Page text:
Gamestop Scandal: Who Is The Real Culprit?
Those who despise free markets concentrate their hate on the stock market, and the Gamestop soap opera served up fresh caffeine for them. For readers not addicted to financial media, the drama involved a group of individual investors communicating through social media who ganged up to buy stock in Gamestop, a video game, consumer electronics, and gaming merchandise retailer. They hoped to drive up the stock price and thereby cause losses for hedge funds who had “shorted” the stock. Shorting is a process in which a hedge fund borrows a stock to sell at the current price, expecting to buy it back at a lower price and earn a profit on the difference.
The mob succeeded in causing huge paper losses to some hedge funds, but due to maneuvering by the rooky brokerage Robinhood and others, the price of Gamestop plateaued, then fell significantly. We will not know the extent of the damage done to hedge funds until they file quarterly reports. Here’s a good account of the drama.
The reflexes of socialists and the media were predictable. The drama resurrected zombie calls for greater regulation of the market and an end to short selling, which advertise the greatest weakness of socialists and the media – their inability to see beyond the obvious. It’s also called the “broken window” fallacy, after the story in the classic book, Economics in One Lesson by Henry Hazlitt. Ludwig von Mises described it as the inability of the average person to grasp more than one link in a chain or reasoning. He wrote that the main job of economics is to force people to occasionally consider the long term and the broader effects of actions.
The TV show NCIS can aid us in understanding the problem. Viewers know that the first suspect in a case is always innocent. He’s a red herring, a distraction. The special agents must follow a long chain of evidence and reasoning to catch the real murderer. But most the media and other socialists lack the skill of special agents to follow long chains of reason and evidence. It is the main difference between Democrats (and the media) and Republicans: Republicans tend to have that skill while Democrats don’t and that’s why we see the world differently.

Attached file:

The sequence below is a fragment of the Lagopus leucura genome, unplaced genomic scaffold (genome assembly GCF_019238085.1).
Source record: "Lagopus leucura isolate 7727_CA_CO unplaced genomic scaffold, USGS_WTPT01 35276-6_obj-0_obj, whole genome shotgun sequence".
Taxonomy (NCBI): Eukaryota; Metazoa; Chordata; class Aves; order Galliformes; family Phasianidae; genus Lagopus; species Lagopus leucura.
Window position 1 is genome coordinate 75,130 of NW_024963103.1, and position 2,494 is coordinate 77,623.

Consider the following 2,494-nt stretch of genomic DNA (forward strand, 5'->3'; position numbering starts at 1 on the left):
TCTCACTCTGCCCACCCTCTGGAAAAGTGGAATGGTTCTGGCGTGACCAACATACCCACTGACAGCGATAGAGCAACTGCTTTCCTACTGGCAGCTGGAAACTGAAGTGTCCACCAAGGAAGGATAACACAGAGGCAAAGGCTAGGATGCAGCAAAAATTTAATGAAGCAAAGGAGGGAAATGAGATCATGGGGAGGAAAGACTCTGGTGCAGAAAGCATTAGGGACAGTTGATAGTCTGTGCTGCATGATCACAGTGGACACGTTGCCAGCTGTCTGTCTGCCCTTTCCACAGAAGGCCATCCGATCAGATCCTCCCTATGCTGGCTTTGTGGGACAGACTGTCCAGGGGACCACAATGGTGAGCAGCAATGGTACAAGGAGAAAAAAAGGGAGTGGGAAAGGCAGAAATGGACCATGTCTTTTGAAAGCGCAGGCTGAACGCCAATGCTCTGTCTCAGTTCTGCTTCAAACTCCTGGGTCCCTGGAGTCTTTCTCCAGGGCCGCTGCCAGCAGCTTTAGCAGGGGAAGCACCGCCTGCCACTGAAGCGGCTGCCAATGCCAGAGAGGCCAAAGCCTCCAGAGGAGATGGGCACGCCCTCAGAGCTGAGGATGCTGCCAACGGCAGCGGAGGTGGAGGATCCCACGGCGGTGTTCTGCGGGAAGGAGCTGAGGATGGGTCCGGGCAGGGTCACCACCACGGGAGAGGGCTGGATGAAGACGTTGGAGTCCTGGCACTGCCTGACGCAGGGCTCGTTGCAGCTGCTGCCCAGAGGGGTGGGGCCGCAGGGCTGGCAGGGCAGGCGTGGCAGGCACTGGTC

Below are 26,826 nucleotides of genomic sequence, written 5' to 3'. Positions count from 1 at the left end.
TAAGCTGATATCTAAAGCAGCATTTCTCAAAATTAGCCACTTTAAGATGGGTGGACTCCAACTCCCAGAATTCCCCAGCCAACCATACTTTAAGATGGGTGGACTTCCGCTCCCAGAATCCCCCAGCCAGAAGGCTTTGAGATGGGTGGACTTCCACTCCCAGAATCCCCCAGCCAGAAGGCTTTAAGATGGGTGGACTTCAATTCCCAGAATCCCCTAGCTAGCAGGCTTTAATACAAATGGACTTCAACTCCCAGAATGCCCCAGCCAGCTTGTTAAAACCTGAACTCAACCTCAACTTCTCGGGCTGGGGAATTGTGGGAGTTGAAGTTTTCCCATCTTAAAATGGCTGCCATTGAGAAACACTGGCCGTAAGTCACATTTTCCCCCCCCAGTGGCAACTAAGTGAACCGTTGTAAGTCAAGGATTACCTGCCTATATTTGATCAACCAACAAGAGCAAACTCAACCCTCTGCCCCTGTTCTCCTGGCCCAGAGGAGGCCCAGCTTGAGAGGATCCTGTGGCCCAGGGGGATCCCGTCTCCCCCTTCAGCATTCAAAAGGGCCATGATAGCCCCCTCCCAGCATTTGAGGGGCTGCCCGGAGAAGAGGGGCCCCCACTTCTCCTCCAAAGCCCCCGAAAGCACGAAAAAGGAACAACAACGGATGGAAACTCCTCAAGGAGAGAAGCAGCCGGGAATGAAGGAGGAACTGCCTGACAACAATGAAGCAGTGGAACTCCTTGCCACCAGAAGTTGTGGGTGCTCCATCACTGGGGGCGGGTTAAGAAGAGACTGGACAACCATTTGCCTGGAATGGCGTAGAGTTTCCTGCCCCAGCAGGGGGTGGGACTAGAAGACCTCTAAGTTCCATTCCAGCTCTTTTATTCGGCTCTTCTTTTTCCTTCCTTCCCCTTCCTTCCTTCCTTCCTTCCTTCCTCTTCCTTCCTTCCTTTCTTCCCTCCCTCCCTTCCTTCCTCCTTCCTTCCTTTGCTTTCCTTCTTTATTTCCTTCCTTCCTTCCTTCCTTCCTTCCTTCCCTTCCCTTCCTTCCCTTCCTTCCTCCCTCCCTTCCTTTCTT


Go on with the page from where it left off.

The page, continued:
Who should we indict for the Gamestop kerfuffle? Every good economist will answer, the Federal Reserve. Economic historians laughed when they saw the Gamestop saga because it’s nothing but a financial bubble like hundreds that have appeared through history. This is where we lose Democrat readers if there are any because the chain of reasoning will be too difficult for them to follow.
The most famous is the Tulip mania in the Dutch Republic in the early 17th century. Dutch growers had created new varieties that people loved and drove the prices up. Before long, everyone was investing in Tulips, expecting prices to continue rising. The Dutch had invented the futures market shortly before. Futures are a contract to buy or sell something in the future at a specified price. Socialists and the mainstream media fear and loath futures because they don’t understand them.
People began trading in futures on Tulip bulbs and prices on the contracts reached irrational highs. Eventually, the bubble popped, as all bubbles do, even the Gamestop bubble. But bubbles don’t inflate themselves. Scientists gave up on spontaneous generation decades ago and so should economists. Someone must provide a rapid infusion of air. The air for financial bubbles is money and good economists know that financial bubbles require a rapid expansion of the money supply.
But the Dutch Republic didn’t have a Federal Reserve. In fact, the Dutch officially used only gold and silver as money and the Bank of Amsterdam practiced 100% reserve banking, meaning they did not loan out deposits. The rapid increase in money came partly from large amounts of gold entering the country through exports, but mostly from a massive increase in bills of exchange, which people used as a form of paper money. Several times in Dutch history the volume of bills of exchange reached ten times the amount of gold in the country.
The Gamestop bubble was no different. The Fed has been pumping massive amounts of money into the economy by purchasing from banks anything that might resemble debt. Most of that new money goes into the stock market, as Fritz Machlup wrote in 1931 in The Stock Market, Credit and Capital Formation.
A tsunami of new money drives down interest rates and increases risky behavior. A great deal of hedge fund short sellers as well as the individuals who tried to crush them used borrowed money at cheap rates to launch their assaults. Had interest rates been at the market rate (much higher), lenders as well as borrowers would be more careful in their ventures because they would have more to lose.
Good economists will always defend short selling because accurate prices require the freedom to sell as well as to buy. If no one is selling, no one can buy. Interest rates provide the natural break on how much brokerages will lend on stocks, and how much investors are willing to borrow to buy stocks as well as to borrow to sell short, but Fed money tsunamis destroy that break.
The acid test of an economist responding to the Gamestop fiasco is who does he blame? Good economists know the real criminal is the Fed.
Originally published on Townhall Finance.
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